Challenge your dog’s mind this spring

Challenge your dog’s mind this spring

By Kim Gilliam

As the weather begins to thaw, it’s time for you and your dog to emerge from winter hibernation. It’s more than likely that your pup has some extra energy to burn. Engaging their mind and challenging them to try new things will help tire them out twice as quickly as a romp at the dog park. Plus, it’s a great way to build your bond.

Here are some ways you can mentally challenge your dog outside of the house.

Teach a new trick: Every time you embark on a training session with your dog, whether it be focused on obedience skills or learning a new trick, you are providing them with a mental challenge. Once you’ve mastered basic commands, why not try teaching them to high five, salute, army crawl or dance? Tips for training these can easily be found online, and yes, old dogs can learn new tricks.

Use scent games: Scent is a dog’s most powerful sense; it’s fun to see a their natural ability kick in as they track something using only their nose. Place their food in multiple locations around your yard or play hide-and-seek with treats.

You can vary the hidden items to keep them guessing, like a feather rubbed with cheese or a frozen cube of meat or broth. You can even enlist the help of fellow pet owners to borrow towels with their animal’s scent; watch how hard your dog works to locate it.

Set up a backyard obstacle course: Obstacle courses are a great way to bond with your dog, promote exercise and prevent boredom. You don’t need expensive equipment. You can construct a safe and fun course for dogs of any size with a few supplies.

Jumps can be built with PVC pipes — be sure the bar can easily be knocked down to avoid injury. Repurpose a flexible children’s play tunnel as long as it is heavy enough or pinned down so it doesn’t move around. Weave poles can be created by sticking PVC pipes into the ground or using traffic cones.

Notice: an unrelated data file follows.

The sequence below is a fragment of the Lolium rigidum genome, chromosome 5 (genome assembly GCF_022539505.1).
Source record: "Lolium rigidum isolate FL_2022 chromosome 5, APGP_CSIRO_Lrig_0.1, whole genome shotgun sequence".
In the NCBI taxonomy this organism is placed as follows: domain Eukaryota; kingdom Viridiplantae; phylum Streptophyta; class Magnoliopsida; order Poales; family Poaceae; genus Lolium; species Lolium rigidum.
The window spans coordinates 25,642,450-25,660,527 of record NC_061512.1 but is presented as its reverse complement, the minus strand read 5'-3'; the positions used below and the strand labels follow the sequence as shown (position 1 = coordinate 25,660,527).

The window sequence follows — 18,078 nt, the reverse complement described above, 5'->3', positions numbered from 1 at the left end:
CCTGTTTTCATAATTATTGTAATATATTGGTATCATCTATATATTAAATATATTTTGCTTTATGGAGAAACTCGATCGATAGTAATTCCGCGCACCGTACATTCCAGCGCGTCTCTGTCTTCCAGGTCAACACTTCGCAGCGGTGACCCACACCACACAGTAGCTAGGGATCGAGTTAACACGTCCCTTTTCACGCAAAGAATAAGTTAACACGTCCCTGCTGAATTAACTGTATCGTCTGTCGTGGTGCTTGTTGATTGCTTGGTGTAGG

Go on therapy visits: Does your dog love people and voluntarily approach strangers? Are they calm enough to tolerate when someone does not want to greet them or a toddler hugs their neck? If so, therapy work provides a rewarding job for both the dog and the owner as they visit nursing homes and hospitals or read with children at schools or libraries.

First your dog must pass the American Kennel Club’s Canine Good Citizen test — evaluators listed on their website, — which covers 10 areas, including walking through a crowd, the sit, stay and come commands, reactions to other dogs or distractions and separation from the owner. Once certified, find a local therapy organization that needs your help, also listed on the AKC website.

Give them a job: A working dog is a happy dog. The next time you go for a walk or hike, make it your dog’s job to carry the water bottles in a backpack. You can have your dog retrieve the newspaper and the mail or tie their favorite toy to a rope and have them chase it across the yard. And did you know there is an International Weight Pulling Association for dogs? There are all sorts of jobs to help tire your dog when you are out and about.

Visit new places and faces: Every time your dog meets a new person or fellow pup, they encounter new sights, sounds and smells. Taking your dog to new destinations like parks or even on errands also provides ample opportunity to engage their senses.

So don’t just sit there, get out and enjoy the nice weather with your pup but do so with a purpose. Have fun trying new ways to tire them out both physically and mentally; it will enrich your relationship and reenergize you both.

The writer is the co-owner of Frolick Dogs, an indoor dog gym in the Eisenhower Valley.